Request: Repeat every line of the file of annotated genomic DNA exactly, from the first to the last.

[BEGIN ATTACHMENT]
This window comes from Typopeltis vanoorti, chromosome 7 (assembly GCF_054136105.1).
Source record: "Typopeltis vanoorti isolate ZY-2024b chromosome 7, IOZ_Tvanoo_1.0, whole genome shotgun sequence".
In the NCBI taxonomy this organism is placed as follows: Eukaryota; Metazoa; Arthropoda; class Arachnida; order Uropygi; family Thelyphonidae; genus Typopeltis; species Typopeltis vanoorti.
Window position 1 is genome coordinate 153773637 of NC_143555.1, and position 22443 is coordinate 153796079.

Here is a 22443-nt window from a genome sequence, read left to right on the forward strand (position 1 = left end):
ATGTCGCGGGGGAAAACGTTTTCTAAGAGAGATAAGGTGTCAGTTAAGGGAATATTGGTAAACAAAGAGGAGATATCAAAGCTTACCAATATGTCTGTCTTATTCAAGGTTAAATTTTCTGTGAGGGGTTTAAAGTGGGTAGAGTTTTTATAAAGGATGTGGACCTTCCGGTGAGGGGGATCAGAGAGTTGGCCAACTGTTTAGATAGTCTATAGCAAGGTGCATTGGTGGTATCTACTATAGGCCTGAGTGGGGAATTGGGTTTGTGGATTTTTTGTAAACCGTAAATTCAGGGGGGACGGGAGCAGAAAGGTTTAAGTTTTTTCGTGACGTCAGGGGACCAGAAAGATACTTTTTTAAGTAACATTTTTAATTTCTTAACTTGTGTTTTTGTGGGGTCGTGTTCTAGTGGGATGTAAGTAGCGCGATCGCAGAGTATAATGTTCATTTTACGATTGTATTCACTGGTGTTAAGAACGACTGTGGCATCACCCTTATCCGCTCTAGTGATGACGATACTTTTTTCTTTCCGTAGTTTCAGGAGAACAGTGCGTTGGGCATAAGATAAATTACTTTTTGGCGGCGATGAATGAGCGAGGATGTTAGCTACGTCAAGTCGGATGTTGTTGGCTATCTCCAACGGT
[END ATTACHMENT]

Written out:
This window comes from Typopeltis vanoorti, chromosome 7 (assembly GCF_054136105.1).
Source record: "Typopeltis vanoorti isolate ZY-2024b chromosome 7, IOZ_Tvanoo_1.0, whole genome shotgun sequence".
In the NCBI taxonomy this organism is placed as follows: Eukaryota; Metazoa; Arthropoda; class Arachnida; order Uropygi; family Thelyphonidae; genus Typopeltis; species Typopeltis vanoorti.
Window position 1 is genome coordinate 153773637 of NC_143555.1, and position 22443 is coordinate 153796079.

Here is a 22443-nt window from a genome sequence, read left to right on the forward strand (position 1 = left end):
ATGTCGCGGGGGAAAACGTTTTCTAAGAGAGATAAGGTGTCAGTTAAGGGAATATTGGTAAACAAAGAGGAGATATCAAAGCTTACCAATATGTCTGTCTTATTCAAGGTTAAATTTTCTGTGAGGGGTTTAAAGTGGGTAGAGTTTTTATAAAGGATGTGGACCTTCCGGTGAGGGGGATCAGAGAGTTGGCCAACTGTTTAGATAGTCTATAGCAAGGTGCATTGGTGGTATCTACTATAGGCCTGAGTGGGGAATTGGGTTTGTGGATTTTTTGTAAACCGTAAATTCAGGGGGGACGGGAGCAGAAAGGTTTAAGTTTTTTCGTGACGTCAGGGGACCAGAAAGATACTTTTTTAAGTAACATTTTTAATTTCTTAACTTGTGTTTTTGTGGGGTCGTGTTCTAGTGGGATGTAAGTAGCGCGATCGCAGAGTATAATGTTCATTTTACGATTGTATTCACTGGTGTTAAGAACGACTGTGGCATCACCCTTATCCGCTCTAGTGATGACGATACTTTTTTCTTTCCGTAGTTTCAGGAGAACAGTGCGTTGGGCATAAGATAAATTACTTTTTGGCGGCGATGAATGAGCGAGGATGTTAGCTACGTCAAGTCGGATGTTGTTGGCTATCTCCAACGGT